But we felt like, all right, how do we tell the story the way we do it, in terms of what we do quite well, which is the personal gets through: “Make me care, and I’ll listen to you.” And so we took that motto—which is our compass about telling all our films, all our documentaries—and we decided we’re very drawn to the people who showed up who work at the Capitol every day, who serve the public—not just the city but the whole country.

And six people showed up for work that day, so we set out to find a chemistry that felt like it worked to represent a lot of reasons why people were there to serve, whether they’re a lawmaker or a journalist or law enforcement. It wanted to be told through six people. We felt that chemistry was right. And we wanted to figure out, how do we find people who are both inside the building, outside the building, have sort of different agendas but one sort of, like, higher good about doing their job that day? So that’s what we set out to do.

Gibbs Léger: So, Sean, I want to talk to you about the six individuals that you follow—who are they, and why did you decide to focus on their stories?

Fine: As Andrea said, we wanted to tell a personal story. We wanted to tell stories of people who were on the ground, who experienced things.

But really, the other part of it is that we wanted to tell a story from 5:00 a.m. [January 6] to morning of the next day, because that’s really what happened. People went to work at 5:00 a.m., expected to just serve and do their job, and then they were handed this kind of insanity and had to deal with it. And then most of them went back to work the next morning—even that night.

And I think that’s remarkable and incredible. So I think we tried to start looking at individuals who were unique, who could tell the story. But like everybody else, all this stuff was coming in: There’s social media, there’s the news, you’re trying to sort through it all. It’s exhausting. And to try and find real people amongst all the chatter is really, really difficult. The news and people tend to gravitate towards the most obvious right away. I think we don’t look for the most obvious; we look for the most emotional.

So one of the first people we reached out to actually was Congressman [Jamie] Raskin (D-MD), who would be, I think, an obvious choice, but I think his story is so human, I can’t imagine not talking to him. I can’t imagine losing your child and going to work the next day to serve your country, and then thinking your daughter and son-in-law might end up in a really bad situation, and are in a bad situation. You’re fearing for their safety at the same time that you’re fearing for democracy and trying to do your job. So that, to me, was a very human story.

We have Mel D. Cole, who’s a photographer—who’s an incredible photographer—and he’s incredible in the film. And his perspective on Trump rallies, on Black Lives Matter marches, and why he started to become a photographer is really interesting. And his perspective on that day, and why he was there.

But he took a very famous picture of Mike Fanone, the police officer, and I actually saw it on Instagram, like, “Who took this photo? It’s amazing.” So I started looking, and I’m like, “Oh my God, this guy’s a hip-hop photographer? Why was he here? What’s he doing?” And it just started to unravel.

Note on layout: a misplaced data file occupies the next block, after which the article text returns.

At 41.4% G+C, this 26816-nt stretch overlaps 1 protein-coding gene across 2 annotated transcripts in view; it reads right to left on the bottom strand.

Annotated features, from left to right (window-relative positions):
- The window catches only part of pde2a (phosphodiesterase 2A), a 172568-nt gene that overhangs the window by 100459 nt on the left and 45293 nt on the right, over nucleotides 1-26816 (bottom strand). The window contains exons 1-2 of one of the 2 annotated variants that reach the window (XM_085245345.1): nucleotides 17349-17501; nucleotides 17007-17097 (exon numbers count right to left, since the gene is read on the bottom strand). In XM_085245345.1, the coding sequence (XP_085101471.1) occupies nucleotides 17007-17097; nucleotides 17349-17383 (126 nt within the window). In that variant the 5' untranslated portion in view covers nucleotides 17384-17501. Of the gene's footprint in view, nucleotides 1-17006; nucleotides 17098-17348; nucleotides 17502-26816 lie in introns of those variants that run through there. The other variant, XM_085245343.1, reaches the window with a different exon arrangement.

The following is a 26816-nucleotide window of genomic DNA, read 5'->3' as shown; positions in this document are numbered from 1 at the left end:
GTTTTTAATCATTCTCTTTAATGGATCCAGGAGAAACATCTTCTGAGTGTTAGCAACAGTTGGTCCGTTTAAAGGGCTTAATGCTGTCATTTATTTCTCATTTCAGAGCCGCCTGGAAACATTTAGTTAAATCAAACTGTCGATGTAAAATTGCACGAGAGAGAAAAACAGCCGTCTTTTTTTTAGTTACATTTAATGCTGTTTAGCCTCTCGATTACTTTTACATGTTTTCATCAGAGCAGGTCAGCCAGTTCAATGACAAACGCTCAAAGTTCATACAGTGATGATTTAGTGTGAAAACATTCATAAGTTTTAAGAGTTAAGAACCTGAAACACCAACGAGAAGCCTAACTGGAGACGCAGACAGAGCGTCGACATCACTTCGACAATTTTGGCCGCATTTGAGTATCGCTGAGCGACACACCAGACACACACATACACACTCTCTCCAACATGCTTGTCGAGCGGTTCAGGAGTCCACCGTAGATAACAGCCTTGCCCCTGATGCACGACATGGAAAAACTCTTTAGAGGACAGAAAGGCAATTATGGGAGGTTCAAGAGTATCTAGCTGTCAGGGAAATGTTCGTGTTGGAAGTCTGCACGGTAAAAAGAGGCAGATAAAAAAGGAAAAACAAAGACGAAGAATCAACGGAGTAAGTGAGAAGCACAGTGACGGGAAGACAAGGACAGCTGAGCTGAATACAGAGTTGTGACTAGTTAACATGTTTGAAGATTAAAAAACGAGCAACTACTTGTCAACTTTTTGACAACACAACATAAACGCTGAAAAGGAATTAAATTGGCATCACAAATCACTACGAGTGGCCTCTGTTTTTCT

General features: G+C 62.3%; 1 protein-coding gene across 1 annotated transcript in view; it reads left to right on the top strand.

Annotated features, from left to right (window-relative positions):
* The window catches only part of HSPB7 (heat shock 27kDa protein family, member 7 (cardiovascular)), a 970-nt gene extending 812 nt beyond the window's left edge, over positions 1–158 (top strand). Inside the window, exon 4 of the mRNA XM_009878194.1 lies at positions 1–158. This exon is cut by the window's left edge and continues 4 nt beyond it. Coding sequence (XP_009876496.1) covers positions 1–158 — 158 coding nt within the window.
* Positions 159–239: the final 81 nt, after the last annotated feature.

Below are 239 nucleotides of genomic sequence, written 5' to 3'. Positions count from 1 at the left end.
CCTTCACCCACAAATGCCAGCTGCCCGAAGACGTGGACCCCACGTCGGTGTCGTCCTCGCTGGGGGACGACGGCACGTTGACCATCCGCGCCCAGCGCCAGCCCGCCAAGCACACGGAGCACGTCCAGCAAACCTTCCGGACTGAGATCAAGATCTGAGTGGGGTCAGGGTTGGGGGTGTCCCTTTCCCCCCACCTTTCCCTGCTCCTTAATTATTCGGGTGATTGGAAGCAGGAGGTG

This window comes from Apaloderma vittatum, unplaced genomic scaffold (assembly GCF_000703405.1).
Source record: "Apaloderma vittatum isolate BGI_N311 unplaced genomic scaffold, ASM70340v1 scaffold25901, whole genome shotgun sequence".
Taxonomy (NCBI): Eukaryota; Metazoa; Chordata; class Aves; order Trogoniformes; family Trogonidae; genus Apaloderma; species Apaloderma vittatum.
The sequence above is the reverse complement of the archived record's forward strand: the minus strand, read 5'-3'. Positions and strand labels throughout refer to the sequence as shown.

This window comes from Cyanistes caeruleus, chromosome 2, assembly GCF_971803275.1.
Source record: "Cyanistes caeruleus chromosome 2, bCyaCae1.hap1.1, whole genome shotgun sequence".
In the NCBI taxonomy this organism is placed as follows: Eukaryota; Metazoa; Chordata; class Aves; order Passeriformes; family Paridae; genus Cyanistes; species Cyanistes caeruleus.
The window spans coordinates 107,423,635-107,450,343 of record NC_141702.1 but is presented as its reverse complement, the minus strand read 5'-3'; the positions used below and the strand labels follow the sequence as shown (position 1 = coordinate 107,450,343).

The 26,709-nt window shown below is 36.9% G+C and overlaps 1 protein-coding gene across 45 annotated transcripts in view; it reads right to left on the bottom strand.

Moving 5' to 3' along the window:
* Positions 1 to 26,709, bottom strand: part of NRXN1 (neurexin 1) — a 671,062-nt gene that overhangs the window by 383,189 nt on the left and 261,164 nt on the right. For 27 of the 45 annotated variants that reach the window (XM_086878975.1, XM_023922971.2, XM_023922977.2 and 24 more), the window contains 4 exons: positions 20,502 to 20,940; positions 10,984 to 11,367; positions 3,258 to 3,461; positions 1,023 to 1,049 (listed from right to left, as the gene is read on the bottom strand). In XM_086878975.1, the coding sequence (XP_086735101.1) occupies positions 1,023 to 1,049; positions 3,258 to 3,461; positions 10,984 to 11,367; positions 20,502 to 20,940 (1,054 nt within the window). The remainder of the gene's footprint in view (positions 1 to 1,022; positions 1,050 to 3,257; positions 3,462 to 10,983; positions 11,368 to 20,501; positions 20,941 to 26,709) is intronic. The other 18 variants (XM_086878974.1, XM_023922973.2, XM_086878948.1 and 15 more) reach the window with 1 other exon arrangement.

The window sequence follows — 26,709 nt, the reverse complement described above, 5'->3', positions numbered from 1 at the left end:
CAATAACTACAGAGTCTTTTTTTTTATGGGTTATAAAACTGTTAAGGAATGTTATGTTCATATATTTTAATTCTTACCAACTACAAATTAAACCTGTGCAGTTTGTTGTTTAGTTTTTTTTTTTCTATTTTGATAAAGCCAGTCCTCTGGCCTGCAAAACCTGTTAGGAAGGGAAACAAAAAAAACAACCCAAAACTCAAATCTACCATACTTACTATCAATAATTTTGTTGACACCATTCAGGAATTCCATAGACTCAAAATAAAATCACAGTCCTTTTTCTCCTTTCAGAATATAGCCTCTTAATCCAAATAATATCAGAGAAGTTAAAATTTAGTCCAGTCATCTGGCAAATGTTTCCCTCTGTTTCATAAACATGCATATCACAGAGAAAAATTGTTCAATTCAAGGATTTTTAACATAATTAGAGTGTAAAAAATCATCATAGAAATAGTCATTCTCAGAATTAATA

He actually didn’t want to talk to us at first. He didn’t want to participate. He didn’t want to look at his photos anymore. He was like, “Everyone’s reached out to me. Spike Lee’s reached out to me. I don’t want to talk to anyone.” And I think the combination of having A24 support the film and also just constantly talking to him and trying to talk to him helped him decide to be in it. And when he was in it, he’s all in. And he’s fantastic in the film.

And then we had Officer Christina Laury, who’s an MPD [Metropolitan Police Department] police officer who was there and who just also has an interesting perspective, along with Daniel Hodges, another MPD police officer who was attacked at the Capitol and very famously feared for his life.

And then we also have the D.C. chief of police, who was four days on the job that day. And he has the perspective of looking at the whole big picture and seeing what’s happened and explaining how they’re not even supposed to be at the Capitol, and what his force did to save the day that day.

So we also have Erica Loewe in our film, who’s a staffer in [Rep. James] Clyburn’s (D-SC) office and trapped behind this desk in this office, who went to work that day thinking she was going to be celebrating President Biden’s election and then had to deal with this. And there was a picture we found from The New York Times and The Washington Post where it was a bunch of people in the office pushing this desk against a door. And we were like, “We’ve got to find one of those people.” And Erica was one of the only people in that office—they all collectively agreed, but she was the one that agreed, like, “I’ll talk about that situation.” And so it’s a mix. It’s a mix of inside, outside, stories you haven’t heard.

I think the MPD—nobody knows that story. Nobody knows that local law enforcement saved the Capitol that day. Nobody knows that they fought for four-and-a-half hours hand-to-hand combat out front of the Capitol, keeping probably the most violent offenders from coming in. So I think we tried to focus on those things that most people don’t focus on as well.

Gibbs Léger: You know, my cousin is an MPD police officer, and I really appreciate you taking the time to tell that story. Because the stories that he tells me is not something that I’ve really heard told. So, Andrea, sometimes it feels like January 6 just happened yesterday, but it actually has been years. So I’m curious, why do you think it’s important to tell this story years later, and what are the implications for our democracy?